1. Alianne

      Hi Kim,

      Thanks for stopping by! 🙂 With regard to popular keywords, I think in this case you want them to be as popular as possible, because that gets you eyeballs on the ad. 🙂 I was really torn on these ads. I was really happy when I just got impressions, because of the exposure, and I was ecstatic when I started getting sales, but the in-between of clicks and no sales was painful. I think if I ran it again, with just those 3 keywords, the results would be better. I might do that as a follow-up to see if my theory is correct lol

      As for word of mouth, I agree. Talking about the books is always a great way to engage readers, but it’s just exhausting having to do that all day every day. I can’t seem to do both promo and writing at the same time. It’s either one or the other, so when I’m writing, I get quiet on social media, and when I’m sharing/posting a lot, it usually means I’m blocked. 🙁

      1. Kim Iverson

        I’d be interested to see the difference in just popular keywords. Maybe the same, who knows.

        Agreed. That’s why I meant it in terms of natural. Never forced. You and I’ve discussed that’s the marketing preference for me too though. After having done far too many of what’s “popular” for other folks, I still do this method. Natural marketing mentions would be that I’m doing a word count post and that alone puts the name in front of someone. I write a blog post. Or I mention one as a way to explain something. Or when we share an image from a quote picture we make. Forcing never works and I feel that when we do, others pick up on that, and there’s a push back inside of them. That’s how it was with my Avon days too. I just enjoyed certain products and would talk about them (NOT with the intention to sell at all, but because I had them at home, used them, enjoyed them) and that was actually what got me those sales. It was natural on my end, and natural on the receiver’s end to be interested from curiosity.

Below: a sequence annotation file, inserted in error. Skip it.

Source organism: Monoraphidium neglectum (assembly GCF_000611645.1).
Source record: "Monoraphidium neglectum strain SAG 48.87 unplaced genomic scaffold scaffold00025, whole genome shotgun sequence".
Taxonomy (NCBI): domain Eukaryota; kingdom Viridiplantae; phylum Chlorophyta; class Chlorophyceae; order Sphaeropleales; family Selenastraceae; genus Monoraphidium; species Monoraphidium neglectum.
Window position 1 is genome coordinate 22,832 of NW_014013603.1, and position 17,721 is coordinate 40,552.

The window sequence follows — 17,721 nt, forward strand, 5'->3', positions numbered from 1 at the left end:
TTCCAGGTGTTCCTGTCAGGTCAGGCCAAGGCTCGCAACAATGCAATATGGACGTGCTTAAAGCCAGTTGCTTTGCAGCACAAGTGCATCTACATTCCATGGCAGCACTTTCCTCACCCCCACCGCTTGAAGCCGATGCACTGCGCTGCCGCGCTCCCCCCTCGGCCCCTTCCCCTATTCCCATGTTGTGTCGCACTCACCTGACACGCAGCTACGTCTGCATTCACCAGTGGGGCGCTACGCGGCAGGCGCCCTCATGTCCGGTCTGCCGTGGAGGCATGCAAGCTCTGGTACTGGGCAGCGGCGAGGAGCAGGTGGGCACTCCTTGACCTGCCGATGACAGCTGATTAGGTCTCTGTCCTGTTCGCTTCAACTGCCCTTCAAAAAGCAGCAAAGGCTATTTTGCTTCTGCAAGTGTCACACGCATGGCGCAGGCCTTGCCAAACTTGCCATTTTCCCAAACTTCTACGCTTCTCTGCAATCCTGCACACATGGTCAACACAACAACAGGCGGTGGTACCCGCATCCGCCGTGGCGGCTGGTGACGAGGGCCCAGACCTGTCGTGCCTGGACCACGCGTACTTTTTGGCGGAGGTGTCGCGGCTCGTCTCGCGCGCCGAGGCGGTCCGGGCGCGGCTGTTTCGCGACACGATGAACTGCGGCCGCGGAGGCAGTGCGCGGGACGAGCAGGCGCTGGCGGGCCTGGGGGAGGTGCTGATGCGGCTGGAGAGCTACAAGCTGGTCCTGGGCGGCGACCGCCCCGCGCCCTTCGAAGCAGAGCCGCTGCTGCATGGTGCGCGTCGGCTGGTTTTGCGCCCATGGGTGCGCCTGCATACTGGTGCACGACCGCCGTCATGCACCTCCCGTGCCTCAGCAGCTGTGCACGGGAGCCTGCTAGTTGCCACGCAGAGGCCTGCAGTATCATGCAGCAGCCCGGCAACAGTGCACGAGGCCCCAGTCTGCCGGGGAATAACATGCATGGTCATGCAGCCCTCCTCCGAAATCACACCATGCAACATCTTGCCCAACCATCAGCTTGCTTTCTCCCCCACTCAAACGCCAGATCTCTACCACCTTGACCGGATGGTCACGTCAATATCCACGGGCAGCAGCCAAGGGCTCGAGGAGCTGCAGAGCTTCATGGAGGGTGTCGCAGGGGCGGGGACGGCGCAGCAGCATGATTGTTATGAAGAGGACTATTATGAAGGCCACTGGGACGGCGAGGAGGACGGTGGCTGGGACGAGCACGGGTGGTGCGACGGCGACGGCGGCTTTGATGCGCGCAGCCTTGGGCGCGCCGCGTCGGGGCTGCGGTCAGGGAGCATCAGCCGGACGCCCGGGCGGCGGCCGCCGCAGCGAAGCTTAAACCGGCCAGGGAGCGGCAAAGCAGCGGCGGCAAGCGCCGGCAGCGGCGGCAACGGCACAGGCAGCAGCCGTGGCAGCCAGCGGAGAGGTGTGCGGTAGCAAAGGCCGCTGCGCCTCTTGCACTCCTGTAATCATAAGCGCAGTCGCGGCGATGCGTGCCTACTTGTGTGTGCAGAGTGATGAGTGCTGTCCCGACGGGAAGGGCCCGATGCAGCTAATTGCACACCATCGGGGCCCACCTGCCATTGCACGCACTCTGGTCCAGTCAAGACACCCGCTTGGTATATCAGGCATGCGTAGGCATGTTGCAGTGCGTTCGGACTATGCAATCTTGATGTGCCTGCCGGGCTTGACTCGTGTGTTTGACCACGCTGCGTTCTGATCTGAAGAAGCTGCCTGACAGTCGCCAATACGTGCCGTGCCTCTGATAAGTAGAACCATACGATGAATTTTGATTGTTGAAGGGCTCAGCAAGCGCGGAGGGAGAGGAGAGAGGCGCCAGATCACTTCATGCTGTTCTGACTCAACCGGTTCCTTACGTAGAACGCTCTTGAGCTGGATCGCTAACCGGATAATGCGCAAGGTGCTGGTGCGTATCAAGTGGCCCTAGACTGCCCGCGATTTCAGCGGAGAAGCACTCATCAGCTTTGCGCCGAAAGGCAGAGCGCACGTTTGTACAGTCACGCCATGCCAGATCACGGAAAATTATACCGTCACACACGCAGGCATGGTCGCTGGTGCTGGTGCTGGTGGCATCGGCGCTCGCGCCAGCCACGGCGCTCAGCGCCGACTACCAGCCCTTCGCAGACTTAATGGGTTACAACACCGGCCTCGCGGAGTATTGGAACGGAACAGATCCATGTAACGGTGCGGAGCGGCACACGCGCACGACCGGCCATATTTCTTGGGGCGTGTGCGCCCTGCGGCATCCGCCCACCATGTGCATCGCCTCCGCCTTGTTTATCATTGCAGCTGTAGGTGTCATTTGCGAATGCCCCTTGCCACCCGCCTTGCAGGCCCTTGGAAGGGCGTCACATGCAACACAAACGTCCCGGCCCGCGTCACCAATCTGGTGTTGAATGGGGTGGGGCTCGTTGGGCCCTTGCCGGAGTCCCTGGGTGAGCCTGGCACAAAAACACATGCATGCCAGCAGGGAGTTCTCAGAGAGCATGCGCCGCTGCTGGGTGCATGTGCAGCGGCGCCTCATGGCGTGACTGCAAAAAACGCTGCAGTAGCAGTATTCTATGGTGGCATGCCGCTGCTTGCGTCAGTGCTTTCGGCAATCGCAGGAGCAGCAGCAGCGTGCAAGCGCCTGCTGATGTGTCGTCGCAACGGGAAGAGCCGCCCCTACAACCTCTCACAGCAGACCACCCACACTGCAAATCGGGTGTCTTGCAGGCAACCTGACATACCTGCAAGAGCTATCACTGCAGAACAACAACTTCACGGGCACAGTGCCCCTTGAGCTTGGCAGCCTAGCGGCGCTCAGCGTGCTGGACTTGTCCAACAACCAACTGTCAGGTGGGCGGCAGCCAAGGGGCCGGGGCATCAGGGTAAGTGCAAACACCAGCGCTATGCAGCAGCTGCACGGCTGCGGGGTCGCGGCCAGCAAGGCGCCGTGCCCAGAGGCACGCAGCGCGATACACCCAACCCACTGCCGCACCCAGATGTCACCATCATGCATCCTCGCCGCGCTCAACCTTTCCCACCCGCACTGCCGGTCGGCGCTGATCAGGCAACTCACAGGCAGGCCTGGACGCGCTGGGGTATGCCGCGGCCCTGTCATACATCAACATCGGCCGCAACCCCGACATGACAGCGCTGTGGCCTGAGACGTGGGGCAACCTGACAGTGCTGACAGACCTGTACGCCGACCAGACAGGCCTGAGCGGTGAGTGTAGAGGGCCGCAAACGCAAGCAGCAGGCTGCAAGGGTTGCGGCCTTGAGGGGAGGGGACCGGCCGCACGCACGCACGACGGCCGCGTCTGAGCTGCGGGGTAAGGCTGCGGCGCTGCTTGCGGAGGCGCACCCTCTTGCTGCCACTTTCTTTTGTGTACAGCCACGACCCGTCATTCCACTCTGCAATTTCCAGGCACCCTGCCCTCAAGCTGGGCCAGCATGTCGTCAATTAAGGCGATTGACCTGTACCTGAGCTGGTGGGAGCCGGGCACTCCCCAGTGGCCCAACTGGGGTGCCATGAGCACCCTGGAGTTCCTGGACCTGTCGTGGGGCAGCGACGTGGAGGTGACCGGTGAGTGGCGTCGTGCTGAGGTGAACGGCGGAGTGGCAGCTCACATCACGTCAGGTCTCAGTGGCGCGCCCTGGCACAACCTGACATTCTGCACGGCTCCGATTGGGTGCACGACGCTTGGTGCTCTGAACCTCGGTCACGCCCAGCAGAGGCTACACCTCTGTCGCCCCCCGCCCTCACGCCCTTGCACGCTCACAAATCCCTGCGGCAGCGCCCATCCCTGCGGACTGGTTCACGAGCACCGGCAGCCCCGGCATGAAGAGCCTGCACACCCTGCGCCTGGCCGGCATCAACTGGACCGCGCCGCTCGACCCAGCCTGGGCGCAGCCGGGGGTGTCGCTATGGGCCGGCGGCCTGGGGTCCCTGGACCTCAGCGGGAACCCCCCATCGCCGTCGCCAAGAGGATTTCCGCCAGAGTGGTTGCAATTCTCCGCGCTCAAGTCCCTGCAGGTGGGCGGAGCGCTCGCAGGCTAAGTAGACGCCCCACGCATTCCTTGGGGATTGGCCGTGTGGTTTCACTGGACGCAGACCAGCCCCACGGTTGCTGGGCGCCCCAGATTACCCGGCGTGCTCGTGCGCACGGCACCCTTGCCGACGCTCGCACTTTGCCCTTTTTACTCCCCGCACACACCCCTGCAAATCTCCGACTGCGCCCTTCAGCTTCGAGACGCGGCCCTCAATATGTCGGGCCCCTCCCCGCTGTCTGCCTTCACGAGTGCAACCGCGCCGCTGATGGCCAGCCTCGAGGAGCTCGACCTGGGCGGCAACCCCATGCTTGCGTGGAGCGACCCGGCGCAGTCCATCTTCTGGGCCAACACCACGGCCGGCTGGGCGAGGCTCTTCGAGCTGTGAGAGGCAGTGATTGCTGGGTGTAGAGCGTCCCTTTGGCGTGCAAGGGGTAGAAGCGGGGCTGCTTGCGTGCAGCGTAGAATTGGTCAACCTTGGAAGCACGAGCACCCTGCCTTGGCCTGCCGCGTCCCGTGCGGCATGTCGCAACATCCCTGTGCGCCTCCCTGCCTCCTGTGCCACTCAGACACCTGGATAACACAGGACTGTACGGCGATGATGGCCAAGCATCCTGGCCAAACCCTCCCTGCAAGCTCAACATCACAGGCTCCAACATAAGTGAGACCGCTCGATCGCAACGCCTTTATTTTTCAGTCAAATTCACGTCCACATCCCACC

1. Alianne

          I suffer from chronic quietness so even natural mentions are difficult for me, especially in person. For the last year, I had automated promo posts going on Facebook and Twitter. I can tell you that the response on those has been about zero, so you may be right about that resistance. I might go back to reader-centric blog posts, too. I kind of stopped doing those when I started this site. There’s so much I know I COULD be doing, but I’d have to clone myself 4 times to get it all done.

          1. Kim Iverson

            In person I rarely talk about my books so I completely understand. Took me a while to get over that online and it still feels a bit weird. Feels like I’m the one inside the mind of a person going, “that’s not a real job,” so when I mention writing to anyone offline especially, I’m all . . . erm, yeah. lol I totally understand how you feel in that regard. Especially in terms of how much I COULD be doing. When I’m stressed, my energy goes poof, so even now, I constantly think I’m getting further behind from just not having the energy to deal with anything much right now. Exhausts me to even think about it. But on the other hand, I feel that writers like us who’re in it for the long haul do better with that quieter nature. We’re not pushing others, or ourselves, so it’s the slow growth model. Lasts longer once it does get going.